Schumann and Mahler Lieder : Florian Boesch

Schumann and Mahler Lieder with Florian Boesch and Malcolm Martineau, now out from Linn Records, following their recent Schubert Winterreise on Hyperion. From Boesch and Martineau, excellence is the norm. But their Mahler Lieder eines fahrenden Gesellen takes excellence to even greater levels

Hans Werner Henze : Kammermusik 1958

"....In lieblicher Bläue". Landmark new recordings of Hans Werner Henze Neue Volkslieder und Hirtengesänge and Kammermusik 1958 from the Scharoun Ensemble Berlin, with Andrew Staples, Markus Weidmann, Jürgen Ruck and Daniel Harding.

Elder conducts Lohengrin

There have been dozens of capable, and more than capable, recordings of Lohengrin. Among the most-often praised are the Sawallisch/Bayreuth (1962), Kempe (1963), Solti (1985), and Abbado (1991). Recording a major Wagner opera involves heavy costs that a record company may be unable to recoup.

Premiere Recording: Mayr’s Telemaco nell’isola di Calipso (1797)

No sooner had I drafted my review of Simon Mayr’s Medea in Corinto,



An Introduction to... MASSENET Werther
17 Nov 2005

An Introduction to... MASSENET Werther

For anyone who is remotely familiar with opera, the first question would be, “What is the need for a recording like this?” Of course, not being familiar with the CD justifies the question, but once it has been played, the realization sets in that the answer was there all along.

An Introduction to... MASSENET Werther
Opera Explained series

David Timson, reader

Naxos 8.558173 [CD]


For sure, not a CD which most people would play every day, and though, Thomson Smillie has not re-invented the wheel, therein lies the beauty. Most opera aficionados do not know the little secrets Smillie so casually and cleverly points out. Who would have thought that Meyerbeer, Halevy, Herold or Auber did not start the trend later known as Grand Opéra? Who would have thought that French “musical style,” as uniquely French as Champagne, is not really French? And the food? Of course don’t ask a Frenchman.

This overview, as written by Smillie, is clever, instructive, humorous, detailed, extremely interesting, and though fact filled, it is not boring. Smillie takes the listener from the beginning of opera, in Florence Italy, to the present. Different phases of the art form are touched upon, and the author provides plenty of examples of different operas, and vocal, or instrumental snippets to pique one’s interest.

Smillie goes on to explain the sequence and relationship between the different French composers (some of whom were not born in France!) finally settling on Massenet, and his opera, Werther. The author provides background information on Goethe, and how he came to write The Sorrows of Young Werther, upon which the opera is based. Prior to detailing the plot of the opera, Smillie provides some information on other Massenet operas and his progress as a composer.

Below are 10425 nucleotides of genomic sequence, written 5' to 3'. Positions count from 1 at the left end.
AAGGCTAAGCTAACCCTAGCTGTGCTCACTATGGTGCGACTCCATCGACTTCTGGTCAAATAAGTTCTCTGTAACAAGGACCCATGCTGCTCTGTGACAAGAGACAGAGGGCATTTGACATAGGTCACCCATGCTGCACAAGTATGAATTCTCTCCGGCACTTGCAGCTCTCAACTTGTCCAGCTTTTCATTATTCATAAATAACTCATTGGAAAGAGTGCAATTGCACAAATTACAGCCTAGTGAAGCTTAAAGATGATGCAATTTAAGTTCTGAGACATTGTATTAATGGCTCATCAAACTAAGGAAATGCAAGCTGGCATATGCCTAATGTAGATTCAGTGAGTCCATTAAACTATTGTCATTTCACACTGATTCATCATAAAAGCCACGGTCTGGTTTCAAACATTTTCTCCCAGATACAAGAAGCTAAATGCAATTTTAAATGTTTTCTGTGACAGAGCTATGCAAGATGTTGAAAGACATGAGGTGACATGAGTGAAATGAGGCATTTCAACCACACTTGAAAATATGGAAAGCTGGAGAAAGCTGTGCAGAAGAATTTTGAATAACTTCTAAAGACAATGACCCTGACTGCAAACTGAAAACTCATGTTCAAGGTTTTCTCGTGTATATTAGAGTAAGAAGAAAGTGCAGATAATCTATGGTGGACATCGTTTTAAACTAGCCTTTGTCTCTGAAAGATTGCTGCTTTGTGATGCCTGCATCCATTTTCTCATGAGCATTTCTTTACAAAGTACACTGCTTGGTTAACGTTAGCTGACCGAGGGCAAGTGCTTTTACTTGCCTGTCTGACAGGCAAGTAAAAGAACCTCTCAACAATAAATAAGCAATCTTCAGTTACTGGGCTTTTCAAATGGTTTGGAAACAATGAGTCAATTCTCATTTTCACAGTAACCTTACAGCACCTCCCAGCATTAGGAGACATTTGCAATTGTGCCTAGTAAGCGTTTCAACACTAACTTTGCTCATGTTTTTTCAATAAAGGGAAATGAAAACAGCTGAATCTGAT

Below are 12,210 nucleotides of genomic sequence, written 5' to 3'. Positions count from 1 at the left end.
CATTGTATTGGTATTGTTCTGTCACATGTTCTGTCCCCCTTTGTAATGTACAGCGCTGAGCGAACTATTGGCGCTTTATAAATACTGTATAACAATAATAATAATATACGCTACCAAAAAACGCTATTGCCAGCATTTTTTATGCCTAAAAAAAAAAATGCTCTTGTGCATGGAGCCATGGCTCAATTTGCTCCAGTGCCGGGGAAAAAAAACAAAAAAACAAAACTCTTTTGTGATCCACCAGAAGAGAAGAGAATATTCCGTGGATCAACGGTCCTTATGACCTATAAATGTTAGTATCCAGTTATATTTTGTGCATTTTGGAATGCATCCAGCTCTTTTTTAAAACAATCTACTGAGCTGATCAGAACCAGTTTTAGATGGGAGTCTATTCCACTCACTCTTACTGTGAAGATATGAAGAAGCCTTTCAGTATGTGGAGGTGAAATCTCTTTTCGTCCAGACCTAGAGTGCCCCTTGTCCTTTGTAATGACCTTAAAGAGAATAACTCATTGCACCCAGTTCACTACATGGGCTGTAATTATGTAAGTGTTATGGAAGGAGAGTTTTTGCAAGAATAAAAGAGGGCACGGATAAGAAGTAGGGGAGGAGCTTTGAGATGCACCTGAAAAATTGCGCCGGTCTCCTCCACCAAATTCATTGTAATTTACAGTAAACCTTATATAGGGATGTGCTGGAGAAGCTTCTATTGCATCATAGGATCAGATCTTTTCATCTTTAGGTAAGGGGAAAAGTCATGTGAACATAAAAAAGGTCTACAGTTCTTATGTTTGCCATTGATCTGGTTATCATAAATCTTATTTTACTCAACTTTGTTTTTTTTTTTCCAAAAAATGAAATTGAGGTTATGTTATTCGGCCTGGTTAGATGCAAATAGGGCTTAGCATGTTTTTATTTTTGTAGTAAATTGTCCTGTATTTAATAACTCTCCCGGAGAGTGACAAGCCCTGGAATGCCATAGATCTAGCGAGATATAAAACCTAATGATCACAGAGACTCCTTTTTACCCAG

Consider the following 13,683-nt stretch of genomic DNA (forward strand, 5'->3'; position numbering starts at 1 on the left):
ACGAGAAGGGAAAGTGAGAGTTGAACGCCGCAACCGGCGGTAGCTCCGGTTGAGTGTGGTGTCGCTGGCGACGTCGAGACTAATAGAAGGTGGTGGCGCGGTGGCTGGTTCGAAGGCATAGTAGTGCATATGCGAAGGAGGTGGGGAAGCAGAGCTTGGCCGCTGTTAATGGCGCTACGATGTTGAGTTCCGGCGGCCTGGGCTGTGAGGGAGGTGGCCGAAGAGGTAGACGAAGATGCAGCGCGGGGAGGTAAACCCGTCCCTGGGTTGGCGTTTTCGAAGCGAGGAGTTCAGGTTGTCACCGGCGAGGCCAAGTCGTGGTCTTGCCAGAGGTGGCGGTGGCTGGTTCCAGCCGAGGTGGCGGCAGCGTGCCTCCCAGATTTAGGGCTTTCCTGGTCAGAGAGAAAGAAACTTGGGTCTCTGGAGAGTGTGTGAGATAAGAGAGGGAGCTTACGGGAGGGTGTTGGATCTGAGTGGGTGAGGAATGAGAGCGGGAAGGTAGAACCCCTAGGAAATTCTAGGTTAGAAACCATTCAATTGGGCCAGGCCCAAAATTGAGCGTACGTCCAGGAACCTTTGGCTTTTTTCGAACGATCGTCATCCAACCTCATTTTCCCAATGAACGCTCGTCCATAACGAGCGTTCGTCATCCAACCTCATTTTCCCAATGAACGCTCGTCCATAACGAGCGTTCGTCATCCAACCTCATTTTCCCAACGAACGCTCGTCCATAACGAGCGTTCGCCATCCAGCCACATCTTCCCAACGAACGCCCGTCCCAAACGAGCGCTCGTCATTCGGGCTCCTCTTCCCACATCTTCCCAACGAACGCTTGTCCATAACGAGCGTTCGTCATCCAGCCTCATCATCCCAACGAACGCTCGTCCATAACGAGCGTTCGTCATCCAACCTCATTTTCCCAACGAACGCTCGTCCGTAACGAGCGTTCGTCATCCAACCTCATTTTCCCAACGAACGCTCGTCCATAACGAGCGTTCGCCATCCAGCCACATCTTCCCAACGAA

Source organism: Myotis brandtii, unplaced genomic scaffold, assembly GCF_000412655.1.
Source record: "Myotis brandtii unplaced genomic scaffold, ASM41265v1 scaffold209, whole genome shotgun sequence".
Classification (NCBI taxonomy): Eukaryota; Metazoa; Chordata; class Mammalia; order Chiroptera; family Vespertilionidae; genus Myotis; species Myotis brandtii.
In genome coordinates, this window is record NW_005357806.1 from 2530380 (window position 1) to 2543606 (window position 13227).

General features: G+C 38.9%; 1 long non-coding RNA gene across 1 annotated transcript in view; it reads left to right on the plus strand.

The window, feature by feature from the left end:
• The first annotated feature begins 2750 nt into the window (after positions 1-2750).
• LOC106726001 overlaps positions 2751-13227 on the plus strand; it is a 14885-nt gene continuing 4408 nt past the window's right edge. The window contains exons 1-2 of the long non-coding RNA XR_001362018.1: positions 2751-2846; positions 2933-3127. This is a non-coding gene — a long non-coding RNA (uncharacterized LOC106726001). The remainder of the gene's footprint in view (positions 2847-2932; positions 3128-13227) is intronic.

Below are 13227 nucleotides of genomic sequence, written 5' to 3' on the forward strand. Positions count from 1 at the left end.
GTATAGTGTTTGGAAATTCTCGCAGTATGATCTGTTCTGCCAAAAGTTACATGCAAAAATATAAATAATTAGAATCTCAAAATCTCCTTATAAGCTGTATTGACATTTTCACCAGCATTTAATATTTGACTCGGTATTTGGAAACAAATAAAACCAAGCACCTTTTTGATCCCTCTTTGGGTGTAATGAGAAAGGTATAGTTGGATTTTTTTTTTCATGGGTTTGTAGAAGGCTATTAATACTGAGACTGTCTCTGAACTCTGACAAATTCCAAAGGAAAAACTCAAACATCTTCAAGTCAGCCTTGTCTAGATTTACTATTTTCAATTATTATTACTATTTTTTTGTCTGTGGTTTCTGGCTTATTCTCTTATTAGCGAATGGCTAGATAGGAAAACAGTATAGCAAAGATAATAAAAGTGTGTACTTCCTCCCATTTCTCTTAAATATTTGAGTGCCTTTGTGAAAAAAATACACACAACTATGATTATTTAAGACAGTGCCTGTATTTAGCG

From the opening chords in the overture to the last note of the opera, Smillie explains the important, and not so important details in the story and in the music, along with other interesting bits of information. Again, the listener is treated to many musical examples that directly relate to the explanation of the work, and of the musical moments being discussed. By the end of the CD, the listener feels as familiar with Werther, as one who has listened to the opera countless times.

Thomson Smillie, better known for his involvement with Wexford Festival, the Opera Company of Boston, and the Kentucky Opera, has written the “Opera Explained” series for Naxos, which includes two dozen titles.

Side by side with Smillie is the “voice” of the story, David Timson, who narrates the “Opera Explained” series. Timson studied acting and singing, and has taken part in several successful stage and television presentations, in addition to recording a series of audio books for Naxos. Timson’s unique voice is well suited for this kind of platform; he has a slight “English” accent which is never pompous, or difficult to understand; he has a fantastic sense of timing; his diction is impeccable, and his pronunciation of “foreign words” is accurate, but never affected. The timbre in his voice is quite pleasant, and it adds enough sophistication to the recording to make it, in addition to Smillie’s text, well worth listening to the complete CD.

The musical excerpts of Werther are from a Naxos recording of the opera (Werther-Naxos 8.660072-73) with Marcus Haddock, Béatrice Uria-Monzon, and René Massis leading the cast.

Even though there is never too much information, this CD is not for those who live and breathe opera. This series, “Opera Explained” is the ideal vehicle for someone who is starting to develop a taste for opera, or for those who would not venture to buy an opera recording without knowing anything about it, or simply, when wanting to have some general background information on a composer, or a particular work.

The liner notes are informative, and provide a synopsis of the opera.

Daniel Pardo 2005


Liner notes by Thomson Smillie
© 2005 Naxos

Send to a friend

Send a link to this article to a friend with an optional message.

Friend's Email Address: (required)

Your Email Address: (required)

Message (optional):